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Editorial

Sickle Cell Anemia: only one Single Point Mutation but Many Pathophysiological Issues

Danilo Grünig Humberto da Silva1*

1UNESP — Sao Paulo State University, Department of Biology, Hemoglobin and Hematologic 5 Genetic Diseases Laboratory, Sao Paulo, Brazil 6
2UNESP — Sao Paulo State University, Department of Chemistry and Environmental Sciences, 7 Sao Paulo, Brazil

*Corresponding author:  Dr. Danilo Grünig Humberto da Silva, UNESP — Sao Paulo State University, Department of Biology, 12Hemoglobin and Hematologic Genetic Diseases Laboratory, Rua Cristovão Colombo, 2265, 13 Jardim Nazareth, CEP: 15054-000, SãoJosé do Rio Preto, São Paulo, Brazil, Tel: 14 +5517 3221-2392;
E-mail: dangrunig@gmail.com

Submitted: 05-01-2015 Accepted: 05 -04-2015 Published: 05-08-2015

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Article

 

It has been 100 years since Herrick published the first medical case report of the anemia 24 describing abnormal shapes of red blood cells (RBCs) and gave sickle cell anemia (SCA) its name 25 [1]. Afterwards, Vernon Ingram [2] discovered that the defect of the disease was a single 26 aminoacid substitution in the hemoglobin (Hb) molecule (HBBglu6val), and understanding has 27 gradually increased since then. Even with improved knowledge of the human genome, 28 development of new genomic tools and identification of single nucleotide polymorphisms (SNPs) 29 associated with subphenotypes of SCA by genome-wide association studies (GWAS) [3], and 30 more than 100 different blood and urine biomarkers have been described in SCA [4]. There is still 31 a major challenge to combine all these variables and establish potential predictors of the SCA 32 severity [5]. 33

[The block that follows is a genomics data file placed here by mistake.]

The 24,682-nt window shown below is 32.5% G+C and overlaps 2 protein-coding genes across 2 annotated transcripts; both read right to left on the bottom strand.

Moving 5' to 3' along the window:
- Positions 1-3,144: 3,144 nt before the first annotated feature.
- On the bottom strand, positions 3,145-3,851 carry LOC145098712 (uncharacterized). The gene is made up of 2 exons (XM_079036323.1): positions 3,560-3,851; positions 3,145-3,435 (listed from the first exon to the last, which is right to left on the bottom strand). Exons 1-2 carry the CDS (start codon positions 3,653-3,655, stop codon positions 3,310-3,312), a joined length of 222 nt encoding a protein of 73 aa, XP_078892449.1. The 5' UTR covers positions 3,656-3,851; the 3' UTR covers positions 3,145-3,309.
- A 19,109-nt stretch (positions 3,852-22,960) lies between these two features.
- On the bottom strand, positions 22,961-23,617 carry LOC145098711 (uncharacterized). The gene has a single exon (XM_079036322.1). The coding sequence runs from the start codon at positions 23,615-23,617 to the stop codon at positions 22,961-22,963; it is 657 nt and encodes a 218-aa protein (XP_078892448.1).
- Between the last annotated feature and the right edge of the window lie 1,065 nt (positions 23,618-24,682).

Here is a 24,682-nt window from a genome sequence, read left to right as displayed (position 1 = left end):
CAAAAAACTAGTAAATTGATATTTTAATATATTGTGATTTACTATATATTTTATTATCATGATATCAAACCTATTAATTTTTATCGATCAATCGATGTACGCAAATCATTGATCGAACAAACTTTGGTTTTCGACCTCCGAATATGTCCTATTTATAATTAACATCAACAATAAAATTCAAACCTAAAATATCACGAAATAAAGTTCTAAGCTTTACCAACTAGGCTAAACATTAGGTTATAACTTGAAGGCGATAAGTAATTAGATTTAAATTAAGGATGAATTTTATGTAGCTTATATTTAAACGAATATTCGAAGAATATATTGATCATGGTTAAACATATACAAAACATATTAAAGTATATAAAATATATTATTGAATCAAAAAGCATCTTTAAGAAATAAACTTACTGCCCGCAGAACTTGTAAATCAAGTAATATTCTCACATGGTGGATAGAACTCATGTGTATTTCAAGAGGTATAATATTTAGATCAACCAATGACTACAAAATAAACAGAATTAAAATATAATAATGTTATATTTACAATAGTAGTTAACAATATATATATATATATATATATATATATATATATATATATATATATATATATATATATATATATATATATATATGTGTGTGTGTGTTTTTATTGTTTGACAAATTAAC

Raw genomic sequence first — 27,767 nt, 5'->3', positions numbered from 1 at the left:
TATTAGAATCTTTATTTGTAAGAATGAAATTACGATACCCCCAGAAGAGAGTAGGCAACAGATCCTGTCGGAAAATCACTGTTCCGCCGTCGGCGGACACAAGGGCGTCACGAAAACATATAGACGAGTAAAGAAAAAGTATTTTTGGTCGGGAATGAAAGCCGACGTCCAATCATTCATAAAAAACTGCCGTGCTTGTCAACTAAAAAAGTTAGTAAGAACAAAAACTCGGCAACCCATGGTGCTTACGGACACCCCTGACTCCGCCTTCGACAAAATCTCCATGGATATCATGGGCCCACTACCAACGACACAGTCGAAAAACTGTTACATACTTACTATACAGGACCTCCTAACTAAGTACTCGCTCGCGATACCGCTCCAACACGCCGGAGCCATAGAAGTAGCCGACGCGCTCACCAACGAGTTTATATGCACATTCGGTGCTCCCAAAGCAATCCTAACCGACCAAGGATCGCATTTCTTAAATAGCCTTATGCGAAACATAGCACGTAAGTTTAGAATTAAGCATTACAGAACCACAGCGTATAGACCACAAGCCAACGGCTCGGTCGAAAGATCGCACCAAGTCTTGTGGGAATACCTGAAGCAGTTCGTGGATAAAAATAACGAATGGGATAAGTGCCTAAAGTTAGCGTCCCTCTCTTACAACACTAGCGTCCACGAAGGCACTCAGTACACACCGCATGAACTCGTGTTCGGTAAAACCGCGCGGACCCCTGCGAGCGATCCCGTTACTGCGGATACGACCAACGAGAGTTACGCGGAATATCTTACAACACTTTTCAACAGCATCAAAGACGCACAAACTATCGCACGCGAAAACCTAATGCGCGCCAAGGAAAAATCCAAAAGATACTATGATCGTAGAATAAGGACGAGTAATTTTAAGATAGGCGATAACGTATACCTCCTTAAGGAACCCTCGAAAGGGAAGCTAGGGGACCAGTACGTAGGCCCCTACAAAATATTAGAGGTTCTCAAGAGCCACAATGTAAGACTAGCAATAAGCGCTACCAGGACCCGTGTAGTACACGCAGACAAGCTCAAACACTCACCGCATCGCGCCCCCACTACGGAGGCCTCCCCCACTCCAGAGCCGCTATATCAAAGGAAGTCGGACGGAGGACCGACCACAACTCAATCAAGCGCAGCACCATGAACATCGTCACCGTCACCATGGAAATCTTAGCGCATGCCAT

The last 60 years have resulted in an increasingly coherent detailed molecular-level 34 description of the SCA pathophysiology [6]. Despite our precise knowledge of the molecular 35 defect that is associated with hemoglobin S (HbS) in RBCs [7]. Furthermore, recent progress in 36 understanding the molecular events that control polymerization of HbS and sickling of 37 erythrocytes [8]. Nevertheless, these mechanisms are not sufficient to explain the heterogeneous 38 phenotype found among SCA patients, such as pain episodes, acute chest syndrome, neurological 39 complications, leg ulcers and other symptoms. In this way, despite HbS presence is indispensable 40 for the disease establishment, several other phenomena affected by a multitude of genes other 41 than the one directly involved (HBB*S) play an important role [9]. 42